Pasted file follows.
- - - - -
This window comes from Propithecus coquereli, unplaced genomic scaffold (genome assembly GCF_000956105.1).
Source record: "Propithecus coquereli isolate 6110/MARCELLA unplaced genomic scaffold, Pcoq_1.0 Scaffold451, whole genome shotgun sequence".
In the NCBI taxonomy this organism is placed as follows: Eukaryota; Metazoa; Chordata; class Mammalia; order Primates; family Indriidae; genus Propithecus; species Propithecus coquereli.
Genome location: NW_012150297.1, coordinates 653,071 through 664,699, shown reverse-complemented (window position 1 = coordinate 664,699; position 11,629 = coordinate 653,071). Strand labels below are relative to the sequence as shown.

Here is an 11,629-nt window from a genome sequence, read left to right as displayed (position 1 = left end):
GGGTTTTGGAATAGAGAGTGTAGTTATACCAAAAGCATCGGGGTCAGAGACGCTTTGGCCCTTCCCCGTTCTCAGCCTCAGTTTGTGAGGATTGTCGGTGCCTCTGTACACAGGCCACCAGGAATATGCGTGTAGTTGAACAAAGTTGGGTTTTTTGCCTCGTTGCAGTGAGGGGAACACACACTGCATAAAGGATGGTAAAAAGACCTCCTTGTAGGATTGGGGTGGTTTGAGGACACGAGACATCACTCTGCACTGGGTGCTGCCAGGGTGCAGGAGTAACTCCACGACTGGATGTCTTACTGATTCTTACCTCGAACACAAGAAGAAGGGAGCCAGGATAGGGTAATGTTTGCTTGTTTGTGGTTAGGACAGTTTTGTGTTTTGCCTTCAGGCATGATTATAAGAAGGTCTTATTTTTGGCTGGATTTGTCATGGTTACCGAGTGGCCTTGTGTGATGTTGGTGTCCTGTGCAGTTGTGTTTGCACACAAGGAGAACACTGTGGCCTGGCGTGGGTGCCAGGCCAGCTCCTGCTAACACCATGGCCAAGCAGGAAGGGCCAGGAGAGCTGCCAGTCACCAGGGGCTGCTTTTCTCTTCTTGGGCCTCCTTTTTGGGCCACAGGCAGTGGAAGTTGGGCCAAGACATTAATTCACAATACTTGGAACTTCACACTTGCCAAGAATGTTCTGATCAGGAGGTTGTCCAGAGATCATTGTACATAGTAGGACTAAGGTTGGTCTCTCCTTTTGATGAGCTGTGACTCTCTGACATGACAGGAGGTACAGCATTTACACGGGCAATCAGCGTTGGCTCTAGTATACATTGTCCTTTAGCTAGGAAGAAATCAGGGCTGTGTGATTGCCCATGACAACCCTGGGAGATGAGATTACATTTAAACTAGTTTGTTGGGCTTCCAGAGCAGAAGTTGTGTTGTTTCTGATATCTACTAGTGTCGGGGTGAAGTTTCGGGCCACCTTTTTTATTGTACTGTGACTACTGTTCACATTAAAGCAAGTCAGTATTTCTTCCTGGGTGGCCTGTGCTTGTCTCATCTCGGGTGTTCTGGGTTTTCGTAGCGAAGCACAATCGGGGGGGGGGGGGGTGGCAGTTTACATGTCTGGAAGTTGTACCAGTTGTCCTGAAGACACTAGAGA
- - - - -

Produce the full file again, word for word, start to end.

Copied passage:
This window comes from Propithecus coquereli, unplaced genomic scaffold (genome assembly GCF_000956105.1).
Source record: "Propithecus coquereli isolate 6110/MARCELLA unplaced genomic scaffold, Pcoq_1.0 Scaffold451, whole genome shotgun sequence".
In the NCBI taxonomy this organism is placed as follows: Eukaryota; Metazoa; Chordata; class Mammalia; order Primates; family Indriidae; genus Propithecus; species Propithecus coquereli.
Genome location: NW_012150297.1, coordinates 653,071 through 664,699, shown reverse-complemented (window position 1 = coordinate 664,699; position 11,629 = coordinate 653,071). Strand labels below are relative to the sequence as shown.

Here is an 11,629-nt window from a genome sequence, read left to right as displayed (position 1 = left end):
GGGTTTTGGAATAGAGAGTGTAGTTATACCAAAAGCATCGGGGTCAGAGACGCTTTGGCCCTTCCCCGTTCTCAGCCTCAGTTTGTGAGGATTGTCGGTGCCTCTGTACACAGGCCACCAGGAATATGCGTGTAGTTGAACAAAGTTGGGTTTTTTGCCTCGTTGCAGTGAGGGGAACACACACTGCATAAAGGATGGTAAAAAGACCTCCTTGTAGGATTGGGGTGGTTTGAGGACACGAGACATCACTCTGCACTGGGTGCTGCCAGGGTGCAGGAGTAACTCCACGACTGGATGTCTTACTGATTCTTACCTCGAACACAAGAAGAAGGGAGCCAGGATAGGGTAATGTTTGCTTGTTTGTGGTTAGGACAGTTTTGTGTTTTGCCTTCAGGCATGATTATAAGAAGGTCTTATTTTTGGCTGGATTTGTCATGGTTACCGAGTGGCCTTGTGTGATGTTGGTGTCCTGTGCAGTTGTGTTTGCACACAAGGAGAACACTGTGGCCTGGCGTGGGTGCCAGGCCAGCTCCTGCTAACACCATGGCCAAGCAGGAAGGGCCAGGAGAGCTGCCAGTCACCAGGGGCTGCTTTTCTCTTCTTGGGCCTCCTTTTTGGGCCACAGGCAGTGGAAGTTGGGCCAAGACATTAATTCACAATACTTGGAACTTCACACTTGCCAAGAATGTTCTGATCAGGAGGTTGTCCAGAGATCATTGTACATAGTAGGACTAAGGTTGGTCTCTCCTTTTGATGAGCTGTGACTCTCTGACATGACAGGAGGTACAGCATTTACACGGGCAATCAGCGTTGGCTCTAGTATACATTGTCCTTTAGCTAGGAAGAAATCAGGGCTGTGTGATTGCCCATGACAACCCTGGGAGATGAGATTACATTTAAACTAGTTTGTTGGGCTTCCAGAGCAGAAGTTGTGTTGTTTCTGATATCTACTAGTGTCGGGGTGAAGTTTCGGGCCACCTTTTTTATTGTACTGTGACTACTGTTCACATTAAAGCAAGTCAGTATTTCTTCCTGGGTGGCCTGTGCTTGTCTCATCTCGGGTGTTCTGGGTTTTCGTAGCGAAGCACAATCGGGGGGGGGGGGGGTGGCAGTTTACATGTCTGGAAGTTGTACCAGTTGTCCTGAAGACACTAGAGA